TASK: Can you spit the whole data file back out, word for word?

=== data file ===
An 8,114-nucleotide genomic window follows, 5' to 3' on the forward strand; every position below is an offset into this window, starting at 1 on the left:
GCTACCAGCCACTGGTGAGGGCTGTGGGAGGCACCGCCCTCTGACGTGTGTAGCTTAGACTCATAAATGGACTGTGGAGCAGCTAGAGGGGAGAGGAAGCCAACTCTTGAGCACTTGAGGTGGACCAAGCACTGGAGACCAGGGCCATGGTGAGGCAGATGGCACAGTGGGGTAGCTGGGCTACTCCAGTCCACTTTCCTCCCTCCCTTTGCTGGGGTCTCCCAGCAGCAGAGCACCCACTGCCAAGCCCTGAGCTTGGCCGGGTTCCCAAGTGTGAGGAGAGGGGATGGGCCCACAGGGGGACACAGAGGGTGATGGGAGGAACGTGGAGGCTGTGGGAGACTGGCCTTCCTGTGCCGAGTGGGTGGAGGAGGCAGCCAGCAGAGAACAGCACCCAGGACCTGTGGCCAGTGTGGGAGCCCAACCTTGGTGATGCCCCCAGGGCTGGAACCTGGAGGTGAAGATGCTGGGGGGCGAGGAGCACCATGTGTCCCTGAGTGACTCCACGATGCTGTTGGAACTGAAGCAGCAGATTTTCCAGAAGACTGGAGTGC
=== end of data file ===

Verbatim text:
An 8,114-nucleotide genomic window follows, 5' to 3' on the forward strand; every position below is an offset into this window, starting at 1 on the left:
GCTACCAGCCACTGGTGAGGGCTGTGGGAGGCACCGCCCTCTGACGTGTGTAGCTTAGACTCATAAATGGACTGTGGAGCAGCTAGAGGGGAGAGGAAGCCAACTCTTGAGCACTTGAGGTGGACCAAGCACTGGAGACCAGGGCCATGGTGAGGCAGATGGCACAGTGGGGTAGCTGGGCTACTCCAGTCCACTTTCCTCCCTCCCTTTGCTGGGGTCTCCCAGCAGCAGAGCACCCACTGCCAAGCCCTGAGCTTGGCCGGGTTCCCAAGTGTGAGGAGAGGGGATGGGCCCACAGGGGGACACAGAGGGTGATGGGAGGAACGTGGAGGCTGTGGGAGACTGGCCTTCCTGTGCCGAGTGGGTGGAGGAGGCAGCCAGCAGAGAACAGCACCCAGGACCTGTGGCCAGTGTGGGAGCCCAACCTTGGTGATGCCCCCAGGGCTGGAACCTGGAGGTGAAGATGCTGGGGGGCGAGGAGCACCATGTGTCCCTGAGTGACTCCACGATGCTGTTGGAACTGAAGCAGCAGATTTTCCAGAAGACTGGAGTGC